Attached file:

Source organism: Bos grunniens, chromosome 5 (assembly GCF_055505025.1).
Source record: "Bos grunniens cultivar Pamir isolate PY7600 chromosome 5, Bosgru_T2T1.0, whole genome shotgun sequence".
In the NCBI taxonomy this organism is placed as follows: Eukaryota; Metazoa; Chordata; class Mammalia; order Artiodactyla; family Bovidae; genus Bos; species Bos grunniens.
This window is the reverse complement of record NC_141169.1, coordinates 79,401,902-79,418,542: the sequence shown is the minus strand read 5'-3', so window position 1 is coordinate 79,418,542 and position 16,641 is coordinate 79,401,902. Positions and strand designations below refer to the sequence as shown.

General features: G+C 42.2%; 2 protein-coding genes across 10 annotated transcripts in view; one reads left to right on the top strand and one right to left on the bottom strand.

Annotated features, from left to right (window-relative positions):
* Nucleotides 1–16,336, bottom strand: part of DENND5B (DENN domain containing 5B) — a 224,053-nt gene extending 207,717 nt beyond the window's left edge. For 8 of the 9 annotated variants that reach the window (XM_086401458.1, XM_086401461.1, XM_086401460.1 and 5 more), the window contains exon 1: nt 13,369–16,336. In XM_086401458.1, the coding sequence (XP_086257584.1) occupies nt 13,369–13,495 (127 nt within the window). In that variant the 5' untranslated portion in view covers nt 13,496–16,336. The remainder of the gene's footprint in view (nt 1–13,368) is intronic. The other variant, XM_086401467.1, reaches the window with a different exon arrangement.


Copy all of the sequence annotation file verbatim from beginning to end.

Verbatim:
Source organism: Bos grunniens, chromosome 5 (assembly GCF_055505025.1).
Source record: "Bos grunniens cultivar Pamir isolate PY7600 chromosome 5, Bosgru_T2T1.0, whole genome shotgun sequence".
In the NCBI taxonomy this organism is placed as follows: Eukaryota; Metazoa; Chordata; class Mammalia; order Artiodactyla; family Bovidae; genus Bos; species Bos grunniens.
This window is the reverse complement of record NC_141169.1, coordinates 79,401,902-79,418,542: the sequence shown is the minus strand read 5'-3', so window position 1 is coordinate 79,418,542 and position 16,641 is coordinate 79,401,902. Positions and strand designations below refer to the sequence as shown.

General features: G+C 42.2%; 2 protein-coding genes across 10 annotated transcripts in view; one reads left to right on the top strand and one right to left on the bottom strand.

Annotated features, from left to right (window-relative positions):
* Nucleotides 1–16,336, bottom strand: part of DENND5B (DENN domain containing 5B) — a 224,053-nt gene extending 207,717 nt beyond the window's left edge. For 8 of the 9 annotated variants that reach the window (XM_086401458.1, XM_086401461.1, XM_086401460.1 and 5 more), the window contains exon 1: nt 13,369–16,336. In XM_086401458.1, the coding sequence (XP_086257584.1) occupies nt 13,369–13,495 (127 nt within the window). In that variant the 5' untranslated portion in view covers nt 13,496–16,336. The remainder of the gene's footprint in view (nt 1–13,368) is intronic. The other variant, XM_086401467.1, reaches the window with a different exon arrangement.